A commitment achieve net zero emissions by 20250
Dominion Energy is adding 16 new schools to its Solar for Students Program, giving students across Virginia and the Carolinas a hands-on experience with solar energy. Nine schools in Virginia, one in North Carolina and six in South Carolina are expected to have the unique chance to learn firsthand about harnessing solar energy from a solar array installed outside the classroom. Started in 2015, the program with four public schools now includes a museum and 33 different schools.
Hunter A. Applewhite, president of the Dominion Energy Charitable Foundation said, “This program will give students a better understanding of a renewable energy source that will play an important role in a clean energy future.”
Dominion Energy currently has more than 60 solar projects running or under development in Virginia, North Carolina, and South Carolina. The company owns the fourth-largest solar fleet amongst application holding companies within the United States. Investing in solar energy is part of Dominion Energy’s dedication to achieving net-zero emissions by 2050.
The following organizations have been selected to participate in Solar for Students:
- Advanced Career Education Center (ACE) at Highland Springs (Henrico County, VA)
- Bowen’s Corner Elementary School (Berkeley County, SC)
- Southern Virginia Higher Education Center, Career Tech Academy (Halifax County, VA)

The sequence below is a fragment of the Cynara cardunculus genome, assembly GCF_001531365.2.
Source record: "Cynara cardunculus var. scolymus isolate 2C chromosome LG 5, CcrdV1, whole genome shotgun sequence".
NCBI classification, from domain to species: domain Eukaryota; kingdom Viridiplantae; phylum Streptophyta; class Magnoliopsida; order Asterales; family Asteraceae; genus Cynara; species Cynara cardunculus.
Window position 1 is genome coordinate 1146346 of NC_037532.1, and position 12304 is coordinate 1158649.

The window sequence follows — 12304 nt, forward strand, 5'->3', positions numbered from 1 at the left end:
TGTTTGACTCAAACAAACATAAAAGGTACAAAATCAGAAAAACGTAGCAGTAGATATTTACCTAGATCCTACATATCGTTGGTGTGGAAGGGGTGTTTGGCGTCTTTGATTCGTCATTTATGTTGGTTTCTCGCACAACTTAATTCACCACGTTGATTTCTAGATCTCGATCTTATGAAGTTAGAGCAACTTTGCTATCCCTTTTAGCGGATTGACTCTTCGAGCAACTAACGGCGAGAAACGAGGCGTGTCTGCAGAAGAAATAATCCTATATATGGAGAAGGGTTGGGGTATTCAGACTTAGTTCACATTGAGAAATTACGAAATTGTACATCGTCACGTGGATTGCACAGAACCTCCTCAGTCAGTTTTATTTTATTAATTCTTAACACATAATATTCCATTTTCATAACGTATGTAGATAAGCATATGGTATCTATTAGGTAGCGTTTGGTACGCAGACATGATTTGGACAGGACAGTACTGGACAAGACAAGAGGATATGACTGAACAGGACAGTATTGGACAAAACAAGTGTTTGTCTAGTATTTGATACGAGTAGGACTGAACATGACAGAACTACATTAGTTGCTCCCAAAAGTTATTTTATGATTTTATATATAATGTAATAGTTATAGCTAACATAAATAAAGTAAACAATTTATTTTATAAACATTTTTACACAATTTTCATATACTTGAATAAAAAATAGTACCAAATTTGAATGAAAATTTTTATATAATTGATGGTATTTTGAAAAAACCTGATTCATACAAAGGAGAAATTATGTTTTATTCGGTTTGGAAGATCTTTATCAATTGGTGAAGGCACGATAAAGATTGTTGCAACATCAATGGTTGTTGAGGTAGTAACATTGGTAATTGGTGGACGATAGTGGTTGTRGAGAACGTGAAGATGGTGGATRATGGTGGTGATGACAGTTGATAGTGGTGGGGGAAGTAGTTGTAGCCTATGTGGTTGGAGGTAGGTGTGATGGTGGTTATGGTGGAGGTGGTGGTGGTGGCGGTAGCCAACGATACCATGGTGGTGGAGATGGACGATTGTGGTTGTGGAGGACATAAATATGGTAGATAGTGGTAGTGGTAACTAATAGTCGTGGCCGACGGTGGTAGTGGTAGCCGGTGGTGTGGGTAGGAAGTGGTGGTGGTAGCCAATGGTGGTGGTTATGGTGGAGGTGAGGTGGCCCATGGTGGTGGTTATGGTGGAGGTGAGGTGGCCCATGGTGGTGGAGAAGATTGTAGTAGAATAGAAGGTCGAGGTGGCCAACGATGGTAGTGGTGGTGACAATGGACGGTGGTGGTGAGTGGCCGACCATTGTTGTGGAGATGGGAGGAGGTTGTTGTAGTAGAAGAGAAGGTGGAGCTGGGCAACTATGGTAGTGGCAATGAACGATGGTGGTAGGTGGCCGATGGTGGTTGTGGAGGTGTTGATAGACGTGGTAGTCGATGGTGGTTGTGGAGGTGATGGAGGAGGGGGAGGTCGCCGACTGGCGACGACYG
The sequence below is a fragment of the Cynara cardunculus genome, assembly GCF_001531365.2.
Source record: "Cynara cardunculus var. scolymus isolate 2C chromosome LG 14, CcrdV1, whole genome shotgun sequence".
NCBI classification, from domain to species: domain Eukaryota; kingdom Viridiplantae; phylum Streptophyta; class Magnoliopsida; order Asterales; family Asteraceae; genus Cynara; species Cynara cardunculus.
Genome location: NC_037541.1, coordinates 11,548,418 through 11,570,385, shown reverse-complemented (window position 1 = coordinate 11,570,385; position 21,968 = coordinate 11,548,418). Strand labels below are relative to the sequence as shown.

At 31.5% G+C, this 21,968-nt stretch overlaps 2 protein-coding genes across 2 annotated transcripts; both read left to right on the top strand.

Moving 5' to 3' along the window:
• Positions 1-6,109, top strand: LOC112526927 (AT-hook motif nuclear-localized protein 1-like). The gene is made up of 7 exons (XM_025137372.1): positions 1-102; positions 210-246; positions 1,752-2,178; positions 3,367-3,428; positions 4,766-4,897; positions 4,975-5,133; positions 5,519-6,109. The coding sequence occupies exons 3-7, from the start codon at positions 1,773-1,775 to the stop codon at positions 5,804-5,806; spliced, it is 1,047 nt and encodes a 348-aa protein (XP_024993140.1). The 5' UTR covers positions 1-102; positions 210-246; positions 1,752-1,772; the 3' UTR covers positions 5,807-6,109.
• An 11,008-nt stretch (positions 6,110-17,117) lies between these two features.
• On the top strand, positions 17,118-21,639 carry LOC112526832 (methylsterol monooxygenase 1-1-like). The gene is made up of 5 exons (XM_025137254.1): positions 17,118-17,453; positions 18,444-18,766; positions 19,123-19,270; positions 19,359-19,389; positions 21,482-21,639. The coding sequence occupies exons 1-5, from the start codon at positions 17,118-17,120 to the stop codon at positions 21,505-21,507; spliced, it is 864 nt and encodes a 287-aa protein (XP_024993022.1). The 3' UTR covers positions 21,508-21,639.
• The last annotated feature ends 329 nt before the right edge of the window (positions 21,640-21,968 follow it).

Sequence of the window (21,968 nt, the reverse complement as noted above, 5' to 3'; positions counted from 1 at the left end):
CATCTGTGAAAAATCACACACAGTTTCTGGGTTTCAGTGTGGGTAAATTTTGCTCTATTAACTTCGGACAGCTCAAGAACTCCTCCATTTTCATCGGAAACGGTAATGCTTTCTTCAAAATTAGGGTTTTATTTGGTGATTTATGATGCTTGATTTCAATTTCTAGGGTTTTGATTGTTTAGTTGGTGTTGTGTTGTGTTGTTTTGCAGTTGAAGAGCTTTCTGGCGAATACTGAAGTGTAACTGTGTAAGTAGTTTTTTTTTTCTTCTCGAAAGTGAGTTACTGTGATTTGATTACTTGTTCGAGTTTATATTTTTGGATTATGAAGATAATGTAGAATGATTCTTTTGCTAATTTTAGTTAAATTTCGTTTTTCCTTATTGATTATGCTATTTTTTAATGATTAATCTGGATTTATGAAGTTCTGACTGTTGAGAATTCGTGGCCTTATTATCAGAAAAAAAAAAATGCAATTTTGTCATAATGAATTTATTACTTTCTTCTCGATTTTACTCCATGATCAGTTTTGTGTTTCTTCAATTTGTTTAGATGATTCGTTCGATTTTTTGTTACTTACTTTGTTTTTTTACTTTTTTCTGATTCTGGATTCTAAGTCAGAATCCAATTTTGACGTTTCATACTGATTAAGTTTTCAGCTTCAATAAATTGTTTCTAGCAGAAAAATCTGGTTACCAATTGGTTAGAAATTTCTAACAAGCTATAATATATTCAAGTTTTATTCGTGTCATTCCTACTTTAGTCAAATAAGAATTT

- S. Brown High School STEM (Hertford County, NC)
- Dinwiddie High School (Dinwiddie County, VA)
- Eau Claire High School (Richland County, SC)
- Gilbert High School (Lexington County, SC)
- Great Bridge Middle School (Chesapeake City, VA)
- Irmo High School (Lexington County, SC)
- Louisa Middle School (Louisa County, VA)
- New Horizons Regional Education Centers (Hampton, VA)
- Port Royal Sound Foundation (Beaufort County, SC)
- Quioccasin Middle School (Henrico County, VA)
- Riverside High School (Loudoun County, VA)
- Dent Middle School (Richland County, SC)
- Spratley Gifted Center/ Hampton City Schools (Hampton, VA)
Each participant will get hold of a 1.2-kilowatt photovoltaic system that converts sunlight into electric power, as well as technical support, educational materials, and training for educators. Each solar array will be equipped with a visual display that shows students and faculty real-time data on the amount of electricity generated. Each array is supposed to generate enough electricity to power up to 18 desktop computers, 40 ten-gallon aquariums or 15 42-inch LED televisions.
The NEED Project (National Energy Education Development) will administer the solar for students program once again with the aid of technical support, coordinating the installation of solar panels, preparing educational materials for students, and training the teachers.
Students will be capable of tracking the generation of electric power by viewing their data online and can challenge other participating schools around the world to a solar power match. They can learn about their state’s energy resources and how weather and temperature impact solar electricity. Students can also help choose school colors or other designs for their solar array.
After the solar installations are completed, the Dominion Energy Charitable Foundation will sponsor a “Solarbration” at each location to showcase the solar projects and give students, local officials, and community members the chance to learn more about this innovative collaborative learning project.